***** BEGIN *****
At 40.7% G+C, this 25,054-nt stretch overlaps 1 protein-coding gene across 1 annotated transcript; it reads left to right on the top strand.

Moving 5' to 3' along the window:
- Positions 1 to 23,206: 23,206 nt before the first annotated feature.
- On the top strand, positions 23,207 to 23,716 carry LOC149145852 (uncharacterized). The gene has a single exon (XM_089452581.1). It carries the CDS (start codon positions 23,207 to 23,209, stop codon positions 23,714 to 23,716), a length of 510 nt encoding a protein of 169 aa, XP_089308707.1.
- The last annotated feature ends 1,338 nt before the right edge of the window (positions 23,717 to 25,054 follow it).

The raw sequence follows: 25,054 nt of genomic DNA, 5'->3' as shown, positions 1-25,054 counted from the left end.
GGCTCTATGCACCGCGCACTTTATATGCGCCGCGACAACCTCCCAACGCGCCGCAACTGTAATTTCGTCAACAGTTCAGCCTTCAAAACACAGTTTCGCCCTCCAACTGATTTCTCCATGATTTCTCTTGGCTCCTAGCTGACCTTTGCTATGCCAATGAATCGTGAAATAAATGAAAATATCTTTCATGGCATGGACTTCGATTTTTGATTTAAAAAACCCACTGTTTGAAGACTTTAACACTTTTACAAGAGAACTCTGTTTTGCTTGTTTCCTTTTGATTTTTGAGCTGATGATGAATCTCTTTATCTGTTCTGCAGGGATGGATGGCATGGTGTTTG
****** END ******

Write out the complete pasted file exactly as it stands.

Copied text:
At 40.7% G+C, this 25,054-nt stretch overlaps 1 protein-coding gene across 1 annotated transcript; it reads left to right on the top strand.

Moving 5' to 3' along the window:
- Positions 1 to 23,206: 23,206 nt before the first annotated feature.
- On the top strand, positions 23,207 to 23,716 carry LOC149145852 (uncharacterized). The gene has a single exon (XM_089452581.1). It carries the CDS (start codon positions 23,207 to 23,209, stop codon positions 23,714 to 23,716), a length of 510 nt encoding a protein of 169 aa, XP_089308707.1.
- The last annotated feature ends 1,338 nt before the right edge of the window (positions 23,717 to 25,054 follow it).

The raw sequence follows: 25,054 nt of genomic DNA, 5'->3' as shown, positions 1-25,054 counted from the left end.
GGCTCTATGCACCGCGCACTTTATATGCGCCGCGACAACCTCCCAACGCGCCGCAACTGTAATTTCGTCAACAGTTCAGCCTTCAAAACACAGTTTCGCCCTCCAACTGATTTCTCCATGATTTCTCTTGGCTCCTAGCTGACCTTTGCTATGCCAATGAATCGTGAAATAAATGAAAATATCTTTCATGGCATGGACTTCGATTTTTGATTTAAAAAACCCACTGTTTGAAGACTTTAACACTTTTACAAGAGAACTCTGTTTTGCTTGTTTCCTTTTGATTTTTGAGCTGATGATGAATCTCTTTATCTGTTCTGCAGGGATGGATGGCATGGTGTTTG